Then, as a songwriter I thought imagine if Grandma had written a song, I wonder what that would have been like and thought how nice it would be to be able to play that still. It then just clicked to me that I had a fair bit of experience writing songs with people and could see if people approaching the end of their lives wanted to have a go at this.

I had never run a project before myself and had no concept of how a charity could start but I was committed to the idea. The response we got to the initial sessions was amazing and it was clear it needed to become a charity and find a way to offer this service to as many people as we can.

LL: What is the main aim of The Swan Song Project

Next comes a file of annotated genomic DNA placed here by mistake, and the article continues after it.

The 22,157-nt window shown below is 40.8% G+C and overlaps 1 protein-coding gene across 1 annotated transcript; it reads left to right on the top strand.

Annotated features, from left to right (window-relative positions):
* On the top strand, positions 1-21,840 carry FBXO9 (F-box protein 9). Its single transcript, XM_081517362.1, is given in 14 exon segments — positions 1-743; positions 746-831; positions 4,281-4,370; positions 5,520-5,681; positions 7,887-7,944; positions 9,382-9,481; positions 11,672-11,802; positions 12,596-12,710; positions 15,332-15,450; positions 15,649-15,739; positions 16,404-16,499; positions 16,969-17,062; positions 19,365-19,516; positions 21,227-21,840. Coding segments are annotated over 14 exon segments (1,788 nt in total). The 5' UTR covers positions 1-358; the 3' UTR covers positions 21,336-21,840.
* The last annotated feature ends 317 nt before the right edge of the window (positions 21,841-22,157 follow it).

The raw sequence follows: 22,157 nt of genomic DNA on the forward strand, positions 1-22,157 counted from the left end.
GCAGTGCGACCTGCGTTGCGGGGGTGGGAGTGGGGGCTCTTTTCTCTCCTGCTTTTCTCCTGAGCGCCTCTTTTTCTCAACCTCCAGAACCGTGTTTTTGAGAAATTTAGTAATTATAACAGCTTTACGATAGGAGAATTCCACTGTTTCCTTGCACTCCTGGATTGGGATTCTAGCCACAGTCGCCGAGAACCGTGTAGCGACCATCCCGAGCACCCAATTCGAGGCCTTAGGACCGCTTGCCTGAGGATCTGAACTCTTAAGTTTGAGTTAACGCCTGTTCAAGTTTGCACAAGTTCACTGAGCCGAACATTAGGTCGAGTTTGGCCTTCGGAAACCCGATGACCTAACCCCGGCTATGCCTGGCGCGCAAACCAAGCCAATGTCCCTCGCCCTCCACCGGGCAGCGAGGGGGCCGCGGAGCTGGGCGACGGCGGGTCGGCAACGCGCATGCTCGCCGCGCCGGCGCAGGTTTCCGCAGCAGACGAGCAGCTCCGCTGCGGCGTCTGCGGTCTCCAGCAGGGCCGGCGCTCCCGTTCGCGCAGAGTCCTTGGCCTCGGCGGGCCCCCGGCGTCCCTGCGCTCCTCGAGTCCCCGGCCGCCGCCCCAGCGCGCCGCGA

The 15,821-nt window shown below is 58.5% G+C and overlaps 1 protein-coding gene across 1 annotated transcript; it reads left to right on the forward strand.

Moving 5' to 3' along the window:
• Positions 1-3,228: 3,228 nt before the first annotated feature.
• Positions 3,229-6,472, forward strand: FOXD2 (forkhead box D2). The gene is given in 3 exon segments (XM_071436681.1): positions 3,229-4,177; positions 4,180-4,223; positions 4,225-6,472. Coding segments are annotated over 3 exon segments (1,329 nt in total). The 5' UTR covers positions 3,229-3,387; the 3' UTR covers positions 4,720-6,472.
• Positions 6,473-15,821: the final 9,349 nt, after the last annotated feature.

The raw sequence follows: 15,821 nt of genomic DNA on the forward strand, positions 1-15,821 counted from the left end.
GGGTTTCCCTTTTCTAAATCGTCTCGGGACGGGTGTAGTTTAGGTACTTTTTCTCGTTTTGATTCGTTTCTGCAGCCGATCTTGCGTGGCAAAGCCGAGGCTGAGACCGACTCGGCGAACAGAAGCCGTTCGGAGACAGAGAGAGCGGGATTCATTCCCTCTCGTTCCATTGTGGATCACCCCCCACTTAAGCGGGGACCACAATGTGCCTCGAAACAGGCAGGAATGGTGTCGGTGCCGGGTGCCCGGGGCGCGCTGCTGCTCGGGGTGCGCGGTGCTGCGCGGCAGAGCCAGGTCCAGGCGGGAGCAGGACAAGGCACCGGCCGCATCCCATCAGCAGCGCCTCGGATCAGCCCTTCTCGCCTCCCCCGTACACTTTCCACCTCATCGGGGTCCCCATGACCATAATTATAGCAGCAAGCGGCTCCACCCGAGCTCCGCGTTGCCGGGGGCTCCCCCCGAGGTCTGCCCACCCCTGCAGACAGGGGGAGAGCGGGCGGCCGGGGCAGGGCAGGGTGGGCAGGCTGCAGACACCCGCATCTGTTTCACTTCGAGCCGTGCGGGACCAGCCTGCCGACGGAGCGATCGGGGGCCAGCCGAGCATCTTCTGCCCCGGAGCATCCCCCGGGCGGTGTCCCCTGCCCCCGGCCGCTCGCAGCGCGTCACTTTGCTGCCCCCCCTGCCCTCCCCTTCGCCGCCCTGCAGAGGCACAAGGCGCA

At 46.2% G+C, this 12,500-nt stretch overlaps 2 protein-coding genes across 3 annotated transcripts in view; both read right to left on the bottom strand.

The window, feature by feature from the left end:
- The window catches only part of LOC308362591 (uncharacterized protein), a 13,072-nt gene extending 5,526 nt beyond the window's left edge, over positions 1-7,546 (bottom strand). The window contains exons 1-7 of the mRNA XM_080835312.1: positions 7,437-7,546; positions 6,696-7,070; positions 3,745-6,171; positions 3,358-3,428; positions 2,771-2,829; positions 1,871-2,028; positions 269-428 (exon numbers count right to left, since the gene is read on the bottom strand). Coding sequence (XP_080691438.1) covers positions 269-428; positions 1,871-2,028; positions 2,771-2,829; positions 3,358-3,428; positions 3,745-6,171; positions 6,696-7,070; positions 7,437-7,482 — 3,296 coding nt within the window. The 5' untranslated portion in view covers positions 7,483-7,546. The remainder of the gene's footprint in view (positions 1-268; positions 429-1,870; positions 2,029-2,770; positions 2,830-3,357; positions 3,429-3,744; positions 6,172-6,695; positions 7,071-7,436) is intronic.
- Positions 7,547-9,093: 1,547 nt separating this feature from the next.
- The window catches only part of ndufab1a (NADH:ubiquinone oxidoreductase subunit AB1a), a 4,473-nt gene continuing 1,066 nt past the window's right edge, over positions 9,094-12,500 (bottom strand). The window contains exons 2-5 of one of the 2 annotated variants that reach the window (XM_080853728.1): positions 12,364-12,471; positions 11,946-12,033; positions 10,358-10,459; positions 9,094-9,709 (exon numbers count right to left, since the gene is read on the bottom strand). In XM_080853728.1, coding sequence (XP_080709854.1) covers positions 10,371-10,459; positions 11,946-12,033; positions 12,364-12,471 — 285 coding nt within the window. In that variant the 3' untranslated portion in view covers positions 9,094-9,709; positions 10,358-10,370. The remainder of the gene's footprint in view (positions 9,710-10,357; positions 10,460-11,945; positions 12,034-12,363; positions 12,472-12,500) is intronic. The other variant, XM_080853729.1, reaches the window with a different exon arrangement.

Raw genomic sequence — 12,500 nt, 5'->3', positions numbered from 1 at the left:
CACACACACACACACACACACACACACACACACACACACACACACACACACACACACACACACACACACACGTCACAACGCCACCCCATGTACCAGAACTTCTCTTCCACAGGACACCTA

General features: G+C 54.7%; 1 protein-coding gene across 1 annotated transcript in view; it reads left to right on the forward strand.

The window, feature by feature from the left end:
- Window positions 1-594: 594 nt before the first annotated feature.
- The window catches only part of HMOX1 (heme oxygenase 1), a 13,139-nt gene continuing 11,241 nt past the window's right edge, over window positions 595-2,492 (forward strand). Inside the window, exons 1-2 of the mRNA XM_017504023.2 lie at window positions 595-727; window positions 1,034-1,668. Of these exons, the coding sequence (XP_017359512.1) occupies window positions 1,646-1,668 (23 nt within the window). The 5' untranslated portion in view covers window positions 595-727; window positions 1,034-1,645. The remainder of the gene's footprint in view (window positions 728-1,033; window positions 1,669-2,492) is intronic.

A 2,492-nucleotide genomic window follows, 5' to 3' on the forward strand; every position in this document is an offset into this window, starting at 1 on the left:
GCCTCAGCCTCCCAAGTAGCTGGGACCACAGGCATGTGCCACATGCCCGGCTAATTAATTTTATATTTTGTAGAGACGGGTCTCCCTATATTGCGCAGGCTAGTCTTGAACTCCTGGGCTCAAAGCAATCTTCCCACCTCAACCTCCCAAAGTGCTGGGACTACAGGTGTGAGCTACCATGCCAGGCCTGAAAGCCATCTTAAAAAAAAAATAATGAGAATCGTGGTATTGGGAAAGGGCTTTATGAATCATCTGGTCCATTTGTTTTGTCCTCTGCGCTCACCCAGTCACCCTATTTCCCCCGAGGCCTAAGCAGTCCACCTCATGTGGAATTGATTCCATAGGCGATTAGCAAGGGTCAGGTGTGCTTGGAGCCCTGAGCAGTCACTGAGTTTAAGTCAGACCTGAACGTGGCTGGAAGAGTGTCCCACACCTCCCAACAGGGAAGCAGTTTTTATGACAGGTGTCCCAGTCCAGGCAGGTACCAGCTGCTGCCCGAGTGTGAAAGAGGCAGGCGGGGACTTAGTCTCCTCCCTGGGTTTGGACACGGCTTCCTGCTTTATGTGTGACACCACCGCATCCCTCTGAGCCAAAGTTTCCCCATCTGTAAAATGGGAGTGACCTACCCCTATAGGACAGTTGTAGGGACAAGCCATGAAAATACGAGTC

BS: The main aim of The Swan Song Project is to improve people’s experiences of end of life and bereavement. We want life to be celebrated more than death is feared and we want every family to have a song to remember loved ones by. We want to be there to support as many people as possible to do this.

Everyone is capable of writing songs and these songs are so meaningful to their loved ones. The songwriting process gives them a chance to reflect on their lives, communicate difficult emotions and leave something unique that can last forever. The songs also provide an insight to listeners about what it is like to know the end of your life is approaching, we hope this helps to reduce some people’s anxieties about their own mortality and reduce some of the suffering that comes with losing a loved one.

LL: What have been the biggest challenges faced by The Swan Song Project to date?